Digital X Pro2 on Left / Slide Film Contax ST on Right

The Comparison

Here are the details of the setup:
I shot a Fujifilm X Pro 2 in different film simulations with different lenses to match the focal lengths of my film camera.

Digital X Pro2 on Left / Slide Film Contax ST on Right

The Gear

The Cameras

  1. Fujifilm X Pro 2
  2. Contax ST

The Lenses

  1. Fujifilm
    1. XF 18mm f2
    2. XF 35mm f2
    3. XF 56mm f1.2
  2. Contax
    1. Zeiss 28mm f2.8 Distagon
    2. Zeiss 50mm f1.7 Planar
    3. Zeiss 85mm F2.8 Sonnar

I loaded the film in the Contax and then set the X Pro2 to the corresponding film simulation and matched the film speed as closely as I could with the X Pro2’s ISO setting. I took both cameras to a location and alternated taking pictures within a few seconds of each other to try and have similar lighting and environmental conditions. I shot a series of pictures using corresponding focal lengths and aperture settings. I matched the XF 18mm with the Zeiss 28mm, the XF 35mm to the Zeiss 50mm, and the XF 56mm to the Zeiss 85mm because they are somewhat similar focal lengths when you consider the APS-C sensor in the X Pro2. I also tried to match the aperture settings taking into account the crop sensor so when I was at f5.6 on the Zeiss I would set the XF lens to around f3.6.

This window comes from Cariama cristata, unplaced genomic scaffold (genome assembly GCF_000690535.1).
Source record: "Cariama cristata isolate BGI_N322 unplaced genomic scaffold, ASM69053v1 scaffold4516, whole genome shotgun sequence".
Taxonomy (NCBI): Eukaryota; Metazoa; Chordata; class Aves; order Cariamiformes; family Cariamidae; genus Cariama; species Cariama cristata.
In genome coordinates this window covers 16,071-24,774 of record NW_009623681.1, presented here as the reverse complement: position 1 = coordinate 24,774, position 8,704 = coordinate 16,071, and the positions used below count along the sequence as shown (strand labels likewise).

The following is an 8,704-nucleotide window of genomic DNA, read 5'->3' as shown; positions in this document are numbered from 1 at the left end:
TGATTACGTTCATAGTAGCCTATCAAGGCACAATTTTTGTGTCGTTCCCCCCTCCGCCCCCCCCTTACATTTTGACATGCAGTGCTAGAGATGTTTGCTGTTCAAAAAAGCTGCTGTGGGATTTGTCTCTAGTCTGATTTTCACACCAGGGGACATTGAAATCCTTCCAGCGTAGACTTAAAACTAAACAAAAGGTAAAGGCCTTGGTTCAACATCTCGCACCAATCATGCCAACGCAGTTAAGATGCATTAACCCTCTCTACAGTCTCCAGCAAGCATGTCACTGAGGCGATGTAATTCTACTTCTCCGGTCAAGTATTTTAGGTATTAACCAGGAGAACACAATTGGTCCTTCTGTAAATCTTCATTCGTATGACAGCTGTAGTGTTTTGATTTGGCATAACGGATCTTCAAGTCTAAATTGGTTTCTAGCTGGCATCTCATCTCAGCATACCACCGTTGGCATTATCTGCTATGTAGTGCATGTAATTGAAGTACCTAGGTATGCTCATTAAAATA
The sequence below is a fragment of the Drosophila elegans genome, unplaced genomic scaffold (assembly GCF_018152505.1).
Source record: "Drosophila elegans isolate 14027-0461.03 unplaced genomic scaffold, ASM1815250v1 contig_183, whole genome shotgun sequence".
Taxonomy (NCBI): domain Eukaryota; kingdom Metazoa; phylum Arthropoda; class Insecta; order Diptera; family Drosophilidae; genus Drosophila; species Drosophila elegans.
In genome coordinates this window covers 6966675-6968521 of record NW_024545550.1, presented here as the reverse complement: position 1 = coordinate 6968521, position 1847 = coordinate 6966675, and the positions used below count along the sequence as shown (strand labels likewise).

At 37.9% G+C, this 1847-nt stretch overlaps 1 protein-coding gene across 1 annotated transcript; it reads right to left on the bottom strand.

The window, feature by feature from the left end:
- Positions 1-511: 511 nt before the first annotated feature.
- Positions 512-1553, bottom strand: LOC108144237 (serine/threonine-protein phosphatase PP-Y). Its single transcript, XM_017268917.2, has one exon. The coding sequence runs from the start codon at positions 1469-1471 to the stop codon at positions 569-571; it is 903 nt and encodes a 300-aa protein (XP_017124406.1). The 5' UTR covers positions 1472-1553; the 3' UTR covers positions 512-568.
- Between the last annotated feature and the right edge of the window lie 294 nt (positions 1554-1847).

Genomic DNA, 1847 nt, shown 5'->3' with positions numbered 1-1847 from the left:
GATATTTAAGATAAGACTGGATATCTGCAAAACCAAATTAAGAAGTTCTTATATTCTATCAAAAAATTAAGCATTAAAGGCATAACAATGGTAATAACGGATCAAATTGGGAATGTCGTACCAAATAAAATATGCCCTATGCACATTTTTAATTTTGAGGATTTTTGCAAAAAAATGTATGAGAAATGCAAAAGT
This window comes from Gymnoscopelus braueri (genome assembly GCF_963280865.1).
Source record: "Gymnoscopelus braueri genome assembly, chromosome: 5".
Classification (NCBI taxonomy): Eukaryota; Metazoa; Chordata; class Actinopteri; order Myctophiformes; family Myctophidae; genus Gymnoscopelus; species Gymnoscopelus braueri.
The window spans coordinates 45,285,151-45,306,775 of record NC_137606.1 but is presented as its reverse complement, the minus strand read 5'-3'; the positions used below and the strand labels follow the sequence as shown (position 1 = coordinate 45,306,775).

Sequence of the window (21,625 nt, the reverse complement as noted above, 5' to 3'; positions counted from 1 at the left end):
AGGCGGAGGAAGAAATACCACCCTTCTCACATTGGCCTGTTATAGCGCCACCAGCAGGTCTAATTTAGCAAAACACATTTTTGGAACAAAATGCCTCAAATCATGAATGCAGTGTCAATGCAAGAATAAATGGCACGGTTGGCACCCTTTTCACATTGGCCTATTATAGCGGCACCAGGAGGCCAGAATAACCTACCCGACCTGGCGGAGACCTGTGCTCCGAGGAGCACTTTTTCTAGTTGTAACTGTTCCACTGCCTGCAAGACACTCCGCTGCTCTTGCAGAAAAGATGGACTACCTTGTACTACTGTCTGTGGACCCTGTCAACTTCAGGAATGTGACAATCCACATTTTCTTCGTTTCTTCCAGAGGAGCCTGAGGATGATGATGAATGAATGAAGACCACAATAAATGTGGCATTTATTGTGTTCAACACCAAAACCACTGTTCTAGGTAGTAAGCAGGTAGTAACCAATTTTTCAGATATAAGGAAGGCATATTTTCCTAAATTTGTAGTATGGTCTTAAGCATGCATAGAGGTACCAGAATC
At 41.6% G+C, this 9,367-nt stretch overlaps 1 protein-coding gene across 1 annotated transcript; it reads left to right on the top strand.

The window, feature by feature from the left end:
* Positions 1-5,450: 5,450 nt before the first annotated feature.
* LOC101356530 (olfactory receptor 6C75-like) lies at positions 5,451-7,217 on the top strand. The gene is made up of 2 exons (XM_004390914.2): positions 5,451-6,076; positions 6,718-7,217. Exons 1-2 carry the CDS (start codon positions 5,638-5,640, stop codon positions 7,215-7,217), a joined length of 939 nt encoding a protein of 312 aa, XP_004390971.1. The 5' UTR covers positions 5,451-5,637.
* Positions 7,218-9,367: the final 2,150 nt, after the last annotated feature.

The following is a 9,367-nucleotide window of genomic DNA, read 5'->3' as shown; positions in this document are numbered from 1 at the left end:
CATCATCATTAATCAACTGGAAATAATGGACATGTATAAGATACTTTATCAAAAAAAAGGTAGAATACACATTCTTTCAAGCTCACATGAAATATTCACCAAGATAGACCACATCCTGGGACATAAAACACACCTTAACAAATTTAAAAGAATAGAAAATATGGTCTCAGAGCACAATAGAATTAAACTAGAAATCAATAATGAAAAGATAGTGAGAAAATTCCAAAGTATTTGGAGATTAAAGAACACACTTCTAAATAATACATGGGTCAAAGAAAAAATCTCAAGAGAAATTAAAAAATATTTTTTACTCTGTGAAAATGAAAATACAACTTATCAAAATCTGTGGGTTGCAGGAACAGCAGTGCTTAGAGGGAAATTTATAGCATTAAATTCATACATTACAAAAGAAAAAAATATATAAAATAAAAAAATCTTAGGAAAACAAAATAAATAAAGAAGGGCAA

Digital X Pro2 on Left / Slide Film Contax ST on Right

For the film, I had it processed and scanned by Pro Photo Connection in Irvine, California. They have been running a top-notch lab for many years and their team really knows what they are doing.

Why did I pick these cameras and lenses? Well, frankly, because I had access to them. I realize this isn’t a scientific experiment and if you don’t like that fact, you can run your own comparison.

Digital X Pro2 on Left / Slide Film Contax ST on Right

These are the unedited jpegs in Velvia simulation, straight of the X Pro2 side-by-side with the scanned Velvia slides. I have not color corrected, or edited contrast, brightness or sharpness on any of these.


This experience was extremely fun and interesting to see the outcome. As far as which one I think looks better…I don’t really think one is better than the other. The digital shots were extremely sharp and contrasty, but there is something great and natural about the film.

I liken it to a couple of artists that I am found of. Look at the work of Caravaggio. He was a 16th century artist that painted very dark and moody, high contrast biblical scenes. His work is amazing and sharp and crisp that elicit strong emotions.

Now look at the work of Rembrandt. Born a few years before Caravaggio died, he was an artist, inspired by Caravaggio, among others, who also painted very dark and moody, high contrast biblical scenes. Rembrandt’s work has a murky thickness to them. One isn’t better than the other, they are different.